Travelling

Types of transport: Can I have a single/return (ticket) to Barcelona please? (single = Madrid return = Madrid Barcelona) Barcelona; I’d like to book/reserve a seat in advance, (to make sure you have a seat) How much is the (train / bus / taxi / air) fare? Was the journey long? [not Was the travel…

Sightseeing Holiday

Sightseeing: You may do a bit of sightseeing on holiday, or you may do a lot of sightseeing, but you will probably go to a museum or art gallery, and see or visit some of these things: Many people go on a sightseeing tour of a town (usually in a bus); they can also go…

articles: talking in general

We do not use the with uncountable or plural nouns to talk about things in general — to talk about all books, all people or all life, for example. The never means ‘all’. Compare: Did you remember to buy the books7 (= particular books which I asked you to buy) Books are expensive. (NOT The…

Notices and Warnings

Informative notices: Some notices give you information: Do this! Some notices tell you to do certain things: Don’t do this! Some notices tell you not to do certain things: Watch out! Some notices are warnings – they tell you to be careful because something bad may happen:

for, since, from, ago and before

For, since and from ‘point forwards’ in time. Ago and before ‘point backwards’ in time. THEN for three months >N0W since my birthday THEN from six o’clock NOW from now on three years ago_ three years before THEN For details of the use of ago and before We use for to say how long something…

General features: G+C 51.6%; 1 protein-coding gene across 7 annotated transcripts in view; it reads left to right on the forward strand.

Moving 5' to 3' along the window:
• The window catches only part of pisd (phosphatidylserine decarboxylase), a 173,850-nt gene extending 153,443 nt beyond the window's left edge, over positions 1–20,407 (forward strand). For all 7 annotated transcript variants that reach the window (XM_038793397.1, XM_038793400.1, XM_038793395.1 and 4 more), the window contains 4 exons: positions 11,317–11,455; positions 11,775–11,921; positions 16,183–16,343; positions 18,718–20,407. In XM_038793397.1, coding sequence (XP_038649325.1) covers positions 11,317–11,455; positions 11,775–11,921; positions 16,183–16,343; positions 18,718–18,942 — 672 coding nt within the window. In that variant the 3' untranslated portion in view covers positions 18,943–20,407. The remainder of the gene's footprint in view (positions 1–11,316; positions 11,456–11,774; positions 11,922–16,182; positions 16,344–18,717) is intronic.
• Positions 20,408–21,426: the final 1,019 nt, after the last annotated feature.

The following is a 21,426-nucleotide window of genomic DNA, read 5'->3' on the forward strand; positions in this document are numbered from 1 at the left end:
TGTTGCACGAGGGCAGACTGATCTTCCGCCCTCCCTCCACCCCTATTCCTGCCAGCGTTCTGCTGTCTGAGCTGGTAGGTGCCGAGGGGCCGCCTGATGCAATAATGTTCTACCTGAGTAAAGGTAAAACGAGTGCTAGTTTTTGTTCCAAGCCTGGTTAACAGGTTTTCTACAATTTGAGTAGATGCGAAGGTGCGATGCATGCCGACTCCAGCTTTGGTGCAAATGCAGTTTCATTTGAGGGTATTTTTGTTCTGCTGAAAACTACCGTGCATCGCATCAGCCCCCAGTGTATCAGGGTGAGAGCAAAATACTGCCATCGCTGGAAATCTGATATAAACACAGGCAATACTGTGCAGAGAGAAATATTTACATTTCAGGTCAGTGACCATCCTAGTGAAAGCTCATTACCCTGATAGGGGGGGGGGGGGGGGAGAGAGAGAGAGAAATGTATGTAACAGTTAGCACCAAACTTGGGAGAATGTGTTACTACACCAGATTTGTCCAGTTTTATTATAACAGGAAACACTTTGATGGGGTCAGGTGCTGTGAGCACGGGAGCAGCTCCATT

Politics

Types of government: Monarchy: a state ruled by a king or queen. There are also countries that have a monarchy, but the monarch is not the ruler, e.g. The United Kingdom. Republic: a state governed by representatives (= men or women chosen by the people) and a president, e.g. USA or France. People who believe…

contractions

Sometimes we make two words into one: for exampleI’ve /aiv/ ( = I have); don’t /daunt/ ( = do not). These forms are called ‘contractions’. There are two kinds: [pronoun + auxiliary verb auxiliary verb + not] I’ve you’ll he’d aren’t isn’t hadn’t we’re they’ve it’s don’t won’t (= will not) The forms Ve, ‘//,’d,…

have (got): possession, relationships etc

We can use have to talk about possession, relationships, illnesses, and the characteristics of people and things (for example in descriptions). We can use do in questions and negatives. They hardly have enough money to live on. Do you have any brothers or sisters? The Prime Minister had a bad cold. My grandmother didn’t have…